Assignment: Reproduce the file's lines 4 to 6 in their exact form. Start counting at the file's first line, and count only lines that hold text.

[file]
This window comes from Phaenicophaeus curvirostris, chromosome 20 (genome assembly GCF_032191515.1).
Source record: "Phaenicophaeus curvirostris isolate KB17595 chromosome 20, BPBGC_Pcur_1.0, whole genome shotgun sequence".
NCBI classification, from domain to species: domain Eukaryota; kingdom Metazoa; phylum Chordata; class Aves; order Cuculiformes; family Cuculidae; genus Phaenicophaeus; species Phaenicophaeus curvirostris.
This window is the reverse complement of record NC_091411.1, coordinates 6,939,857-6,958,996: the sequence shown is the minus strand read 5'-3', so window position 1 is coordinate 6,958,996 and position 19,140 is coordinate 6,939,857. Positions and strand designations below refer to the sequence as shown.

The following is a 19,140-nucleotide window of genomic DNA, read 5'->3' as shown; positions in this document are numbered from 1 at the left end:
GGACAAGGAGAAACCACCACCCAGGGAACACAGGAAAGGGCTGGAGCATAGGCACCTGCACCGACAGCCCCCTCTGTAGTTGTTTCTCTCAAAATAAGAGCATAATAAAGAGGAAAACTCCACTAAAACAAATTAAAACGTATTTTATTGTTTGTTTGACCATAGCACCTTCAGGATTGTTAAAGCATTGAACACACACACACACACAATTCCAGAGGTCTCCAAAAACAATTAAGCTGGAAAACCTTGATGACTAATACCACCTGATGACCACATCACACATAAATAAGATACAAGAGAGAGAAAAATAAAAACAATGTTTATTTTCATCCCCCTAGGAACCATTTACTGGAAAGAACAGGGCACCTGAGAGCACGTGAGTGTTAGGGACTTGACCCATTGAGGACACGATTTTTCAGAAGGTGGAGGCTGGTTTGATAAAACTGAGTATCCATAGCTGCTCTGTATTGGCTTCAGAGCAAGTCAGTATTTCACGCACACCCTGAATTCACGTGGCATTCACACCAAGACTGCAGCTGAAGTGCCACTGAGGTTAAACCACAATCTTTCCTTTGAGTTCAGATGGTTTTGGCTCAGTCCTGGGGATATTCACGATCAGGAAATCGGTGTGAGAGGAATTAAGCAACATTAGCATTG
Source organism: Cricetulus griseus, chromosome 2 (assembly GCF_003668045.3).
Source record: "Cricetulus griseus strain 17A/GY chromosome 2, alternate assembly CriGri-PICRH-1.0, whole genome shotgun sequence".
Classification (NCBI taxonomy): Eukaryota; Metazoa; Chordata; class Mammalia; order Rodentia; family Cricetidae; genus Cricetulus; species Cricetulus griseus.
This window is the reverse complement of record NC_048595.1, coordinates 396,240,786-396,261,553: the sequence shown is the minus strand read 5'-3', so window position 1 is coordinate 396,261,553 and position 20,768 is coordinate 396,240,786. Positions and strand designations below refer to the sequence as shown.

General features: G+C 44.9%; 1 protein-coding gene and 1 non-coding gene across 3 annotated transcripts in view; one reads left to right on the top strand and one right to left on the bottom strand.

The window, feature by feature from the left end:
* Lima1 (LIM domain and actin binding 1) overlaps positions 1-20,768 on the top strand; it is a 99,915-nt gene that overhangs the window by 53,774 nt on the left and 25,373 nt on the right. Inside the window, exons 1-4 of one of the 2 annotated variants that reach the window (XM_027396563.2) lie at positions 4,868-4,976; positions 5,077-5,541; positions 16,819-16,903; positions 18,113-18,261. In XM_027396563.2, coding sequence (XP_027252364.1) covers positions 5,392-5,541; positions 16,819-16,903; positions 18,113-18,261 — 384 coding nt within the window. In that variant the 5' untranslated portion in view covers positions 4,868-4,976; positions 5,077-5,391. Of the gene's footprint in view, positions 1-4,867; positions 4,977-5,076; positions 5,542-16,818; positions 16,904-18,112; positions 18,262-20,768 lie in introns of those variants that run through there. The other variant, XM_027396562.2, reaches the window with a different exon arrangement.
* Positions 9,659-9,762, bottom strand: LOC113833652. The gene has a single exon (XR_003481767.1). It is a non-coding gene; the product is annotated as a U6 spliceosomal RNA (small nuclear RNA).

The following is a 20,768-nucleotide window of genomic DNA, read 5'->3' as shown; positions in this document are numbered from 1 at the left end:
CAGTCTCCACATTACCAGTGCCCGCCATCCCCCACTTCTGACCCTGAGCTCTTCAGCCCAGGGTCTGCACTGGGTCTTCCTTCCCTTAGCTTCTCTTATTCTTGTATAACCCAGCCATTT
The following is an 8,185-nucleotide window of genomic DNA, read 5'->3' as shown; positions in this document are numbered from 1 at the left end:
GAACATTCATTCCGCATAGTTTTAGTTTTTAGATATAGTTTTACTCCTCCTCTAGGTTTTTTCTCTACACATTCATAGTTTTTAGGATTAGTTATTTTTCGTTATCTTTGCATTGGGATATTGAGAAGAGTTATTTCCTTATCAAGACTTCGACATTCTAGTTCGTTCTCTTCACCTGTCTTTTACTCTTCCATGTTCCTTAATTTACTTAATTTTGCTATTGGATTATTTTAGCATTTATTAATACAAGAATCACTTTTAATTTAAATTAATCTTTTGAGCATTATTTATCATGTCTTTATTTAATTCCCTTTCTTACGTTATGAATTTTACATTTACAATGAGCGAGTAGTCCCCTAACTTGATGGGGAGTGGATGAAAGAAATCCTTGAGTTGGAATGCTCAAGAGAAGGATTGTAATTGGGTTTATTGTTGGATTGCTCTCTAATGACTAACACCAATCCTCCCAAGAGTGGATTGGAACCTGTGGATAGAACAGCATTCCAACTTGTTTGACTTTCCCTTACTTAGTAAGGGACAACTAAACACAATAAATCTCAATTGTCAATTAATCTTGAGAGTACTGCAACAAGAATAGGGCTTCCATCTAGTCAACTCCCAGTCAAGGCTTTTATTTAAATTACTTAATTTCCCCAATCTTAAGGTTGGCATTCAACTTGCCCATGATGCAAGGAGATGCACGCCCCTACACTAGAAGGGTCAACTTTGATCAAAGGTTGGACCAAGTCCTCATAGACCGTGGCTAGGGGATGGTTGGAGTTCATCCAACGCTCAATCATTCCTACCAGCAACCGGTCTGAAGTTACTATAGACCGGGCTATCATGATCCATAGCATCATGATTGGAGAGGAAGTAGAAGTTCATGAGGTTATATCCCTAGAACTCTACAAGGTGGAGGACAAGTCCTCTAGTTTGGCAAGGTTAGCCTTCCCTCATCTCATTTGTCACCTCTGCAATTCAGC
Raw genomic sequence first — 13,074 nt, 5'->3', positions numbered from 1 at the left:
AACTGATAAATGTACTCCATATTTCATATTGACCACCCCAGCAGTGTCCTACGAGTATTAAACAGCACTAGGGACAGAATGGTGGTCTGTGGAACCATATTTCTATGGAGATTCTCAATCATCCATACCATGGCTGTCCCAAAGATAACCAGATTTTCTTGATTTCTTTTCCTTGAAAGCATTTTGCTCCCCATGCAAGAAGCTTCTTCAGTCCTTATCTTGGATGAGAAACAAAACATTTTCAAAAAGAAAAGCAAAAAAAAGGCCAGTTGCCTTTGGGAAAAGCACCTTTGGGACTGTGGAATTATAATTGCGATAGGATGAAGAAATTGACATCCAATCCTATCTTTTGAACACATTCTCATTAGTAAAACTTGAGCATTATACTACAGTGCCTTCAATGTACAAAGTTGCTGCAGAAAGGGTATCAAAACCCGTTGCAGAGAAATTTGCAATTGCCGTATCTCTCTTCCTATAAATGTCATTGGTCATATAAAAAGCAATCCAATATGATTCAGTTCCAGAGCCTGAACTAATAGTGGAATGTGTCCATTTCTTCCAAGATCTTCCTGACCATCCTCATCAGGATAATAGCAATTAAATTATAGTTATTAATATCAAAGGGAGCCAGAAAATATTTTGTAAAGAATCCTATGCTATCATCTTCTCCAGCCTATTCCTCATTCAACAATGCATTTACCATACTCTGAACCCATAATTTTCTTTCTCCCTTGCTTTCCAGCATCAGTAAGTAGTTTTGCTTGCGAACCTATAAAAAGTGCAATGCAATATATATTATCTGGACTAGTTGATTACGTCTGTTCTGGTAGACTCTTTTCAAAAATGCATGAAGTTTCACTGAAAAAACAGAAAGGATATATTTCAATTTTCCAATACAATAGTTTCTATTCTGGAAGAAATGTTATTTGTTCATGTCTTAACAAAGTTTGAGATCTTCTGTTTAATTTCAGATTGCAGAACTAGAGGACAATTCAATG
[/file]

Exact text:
This window is the reverse complement of record NC_091411.1, coordinates 6,939,857-6,958,996: the sequence shown is the minus strand read 5'-3', so window position 1 is coordinate 6,958,996 and position 19,140 is coordinate 6,939,857. Positions and strand designations below refer to the sequence as shown.

The following is a 19,140-nucleotide window of genomic DNA, read 5'->3' as shown; positions in this document are numbered from 1 at the left end:
GGACAAGGAGAAACCACCACCCAGGGAACACAGGAAAGGGCTGGAGCATAGGCACCTGCACCGACAGCCCCCTCTGTAGTTGTTTCTCTCAAAATAAGAGCATAATAAAGAGGAAAACTCCACTAAAACAAATTAAAACGTATTTTATTGTTTGTTTGACCATAGCACCTTCAGGATTGTTAAAGCATTGAACACACACACACACACAATTCCAGAGGTCTCCAAAAACAATTAAGCTGGAAAACCTTGATGACTAATACCACCTGATGACCACATCACACATAAATAAGATACAAGAGAGAGAAAAATAAAAACAATGTTTATTTTCATCCCCCTAGGAACCATTTACTGGAAAGAACAGGGCACCTGAGAGCACGTGAGTGTTAGGGACTTGACCCATTGAGGACACGATTTTTCAGAAGGTGGAGGCTGGTTTGATAAAACTGAGTATCCATAGCTGCTCTGTATTGGCTTCAGAGCAAGTCAGTATTTCACGCACACCCTGAATTCACGTGGCATTCACACCAAGACTGCAGCTGAAGTGCCACTGAGGTTAAACCACAATCTTTCCTTTGAGTTCAGATGGTTTTGGCTCAGTCCTGGGGATATTCACGATCAGGAAATCGGTGTGAGAGGAATTAAGCAACATTAGCATTG